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Activist Strategies for Increasing Access to HCV Treatment in Low- and Middle-Income Countries

By Karyn Kaplan

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From the Introduction

Liver disease from hepatitis C virus (HCV) is one of the leading causes of death around the world. At least 185 million people have been infected and almost 500,000 people die from it each year. The hope for eradicating HCV has recently gained new momentum: effective treatments reaching a 100 percent cure rate in clinical trials are now available. But unaffordable drug prices and expensive diagnostic tools are keeping HCV cures from the majority of people who need them—those living in low- and middle- income countries (LMICs).

There are many significant barriers to HCV eradication: the lack of accurate epidemiological data, which are necessary for development of policies, programs, and resource allocation; the criminalization of people who inject drugs and the banning of harm reduction programs, which perpetuate ongoing HCV infection; and the absence of global and national political will (with few exceptions) to address the epidemic.

But AIDS activists have developed and implemented successful strategies to overcome similar challenges in addressing the HIV epidemic. From Johannesburg to New York, Río de Janeiro to Bangkok, activist-driven policies have helped more than 10 million people gain access to HIV treatment. Antiretroviral therapy (ART) has saved 4.2 million lives in LMICs—despite the belief among policy makers and world leaders that doing so would be impossible.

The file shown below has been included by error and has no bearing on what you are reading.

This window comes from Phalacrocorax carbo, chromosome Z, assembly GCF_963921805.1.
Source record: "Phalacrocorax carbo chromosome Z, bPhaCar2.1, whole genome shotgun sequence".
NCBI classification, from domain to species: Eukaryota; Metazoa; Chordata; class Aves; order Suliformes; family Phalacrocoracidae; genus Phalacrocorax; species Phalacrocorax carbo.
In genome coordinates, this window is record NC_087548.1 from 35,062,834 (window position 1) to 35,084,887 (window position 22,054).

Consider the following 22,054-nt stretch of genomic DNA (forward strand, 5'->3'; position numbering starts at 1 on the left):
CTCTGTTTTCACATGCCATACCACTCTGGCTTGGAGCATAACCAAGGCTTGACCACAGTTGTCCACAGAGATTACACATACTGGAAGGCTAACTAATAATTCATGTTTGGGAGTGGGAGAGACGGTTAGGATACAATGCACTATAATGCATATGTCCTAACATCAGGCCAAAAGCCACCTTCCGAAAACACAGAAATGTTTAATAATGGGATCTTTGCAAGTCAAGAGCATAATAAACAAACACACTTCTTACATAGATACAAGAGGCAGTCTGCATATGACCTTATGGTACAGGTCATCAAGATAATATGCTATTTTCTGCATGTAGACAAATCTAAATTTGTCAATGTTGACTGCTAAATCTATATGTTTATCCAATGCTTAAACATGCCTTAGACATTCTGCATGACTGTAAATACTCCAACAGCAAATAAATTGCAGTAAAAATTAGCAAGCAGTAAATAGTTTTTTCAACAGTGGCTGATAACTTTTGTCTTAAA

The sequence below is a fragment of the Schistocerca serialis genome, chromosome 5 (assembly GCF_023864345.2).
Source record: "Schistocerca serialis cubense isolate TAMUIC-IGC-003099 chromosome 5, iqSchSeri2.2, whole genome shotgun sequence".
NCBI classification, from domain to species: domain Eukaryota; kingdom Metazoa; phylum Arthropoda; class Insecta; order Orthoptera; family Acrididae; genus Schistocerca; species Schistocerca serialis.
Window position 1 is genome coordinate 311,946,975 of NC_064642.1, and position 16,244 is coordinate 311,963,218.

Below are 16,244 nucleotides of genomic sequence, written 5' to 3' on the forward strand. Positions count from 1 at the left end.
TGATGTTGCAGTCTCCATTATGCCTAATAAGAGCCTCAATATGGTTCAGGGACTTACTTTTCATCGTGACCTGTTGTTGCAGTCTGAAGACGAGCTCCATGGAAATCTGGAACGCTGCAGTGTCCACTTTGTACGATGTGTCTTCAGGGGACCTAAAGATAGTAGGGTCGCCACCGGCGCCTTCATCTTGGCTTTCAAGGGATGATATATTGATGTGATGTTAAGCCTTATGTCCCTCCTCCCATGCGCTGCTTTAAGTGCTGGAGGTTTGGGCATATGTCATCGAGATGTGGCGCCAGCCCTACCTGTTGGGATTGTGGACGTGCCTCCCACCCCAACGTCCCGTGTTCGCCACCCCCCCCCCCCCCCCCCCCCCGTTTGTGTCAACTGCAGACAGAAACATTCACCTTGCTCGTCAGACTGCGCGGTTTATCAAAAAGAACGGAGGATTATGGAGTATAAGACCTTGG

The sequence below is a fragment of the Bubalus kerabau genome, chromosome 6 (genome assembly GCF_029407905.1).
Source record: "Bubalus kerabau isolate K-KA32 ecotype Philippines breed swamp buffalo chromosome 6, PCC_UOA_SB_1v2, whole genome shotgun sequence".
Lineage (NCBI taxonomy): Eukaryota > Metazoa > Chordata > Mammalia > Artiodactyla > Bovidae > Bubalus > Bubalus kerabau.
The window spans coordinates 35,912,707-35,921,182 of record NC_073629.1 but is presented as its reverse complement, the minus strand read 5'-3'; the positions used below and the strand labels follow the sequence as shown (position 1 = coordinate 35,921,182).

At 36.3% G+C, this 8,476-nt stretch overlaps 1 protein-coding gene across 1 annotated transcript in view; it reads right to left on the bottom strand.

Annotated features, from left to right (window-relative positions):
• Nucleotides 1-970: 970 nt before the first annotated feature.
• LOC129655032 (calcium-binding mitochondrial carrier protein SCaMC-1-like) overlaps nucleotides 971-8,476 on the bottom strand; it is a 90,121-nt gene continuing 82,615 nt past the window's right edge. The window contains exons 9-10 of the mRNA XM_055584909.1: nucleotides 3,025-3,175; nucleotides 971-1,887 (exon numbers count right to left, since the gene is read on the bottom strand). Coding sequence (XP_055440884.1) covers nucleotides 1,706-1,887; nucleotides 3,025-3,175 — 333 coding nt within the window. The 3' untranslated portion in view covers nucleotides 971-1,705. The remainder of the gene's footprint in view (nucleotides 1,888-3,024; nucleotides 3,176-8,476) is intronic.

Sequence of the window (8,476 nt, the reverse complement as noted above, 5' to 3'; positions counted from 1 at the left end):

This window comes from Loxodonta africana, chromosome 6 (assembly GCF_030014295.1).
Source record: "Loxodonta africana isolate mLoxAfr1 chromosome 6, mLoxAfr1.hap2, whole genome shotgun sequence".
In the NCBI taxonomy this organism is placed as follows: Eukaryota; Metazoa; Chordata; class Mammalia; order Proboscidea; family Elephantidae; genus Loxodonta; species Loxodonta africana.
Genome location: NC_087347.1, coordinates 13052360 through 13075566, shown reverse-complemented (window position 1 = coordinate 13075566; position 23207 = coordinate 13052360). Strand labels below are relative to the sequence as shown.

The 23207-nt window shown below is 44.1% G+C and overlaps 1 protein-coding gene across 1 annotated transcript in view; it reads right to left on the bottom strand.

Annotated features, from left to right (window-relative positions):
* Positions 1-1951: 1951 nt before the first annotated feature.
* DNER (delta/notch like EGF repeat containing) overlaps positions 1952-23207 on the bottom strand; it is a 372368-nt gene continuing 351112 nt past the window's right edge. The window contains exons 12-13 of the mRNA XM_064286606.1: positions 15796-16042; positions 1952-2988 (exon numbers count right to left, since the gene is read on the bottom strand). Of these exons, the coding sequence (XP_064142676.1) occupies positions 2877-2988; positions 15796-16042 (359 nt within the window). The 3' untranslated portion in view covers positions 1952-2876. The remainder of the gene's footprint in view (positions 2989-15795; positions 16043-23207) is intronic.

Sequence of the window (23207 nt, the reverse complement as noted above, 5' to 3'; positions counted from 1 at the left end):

While HCV and HIV differ in significant ways (for example, HCV can be cured with short-course treatment, while HIV treatment is lifelong), lessons learned from three decades of AIDS activism are useful for the growing HCV activist movement.

Activist Strategies for Increasing Access to HCV Treatment in Low- and Middle-Income Countries presents a number of key strategies through real-world case studies and shows how strategies used to combat the AIDS epidemic can be—and have been—adapted to increase HCV treatment access.

These strategies are introduced in three sections:

Section One: Laying the Groundwork through Community Organizing

Strategy 1: Framing HCV Treatment and Prevention as Basic Human Rights, Particularly for Injection Drug Users
Strategy 2: Organizing People Living with HCV for Community Education and Mobilization
Strategy 3: Forming Alliances with Local, Regional, and Global Organizations to Influence Policy
Strategy 4: Demanding Global HCV Policies and Funding Streams

Section Two: Overcoming the Cost Barriers to HCV Treatment Access

Strategy 5: Negotiating Lower Prices with Drug Companies
Strategy 6: Challenging Intellectual Property Barriers through Patent Oppositions
Strategy 7: Overriding Patent Barriers through Compulsory Licenses and Parallel Importation

Section Three: Collaborating with Researchers to Build Your Case for HCV Treatment Access

Strategy 8: Using Mathematical Modeling to Predict Cost-Effectiveness and Public Health Benefits of HCV Treatment
Strategy 9: Advocating for Policies and Programs Based on Evidence Provided by Operational Research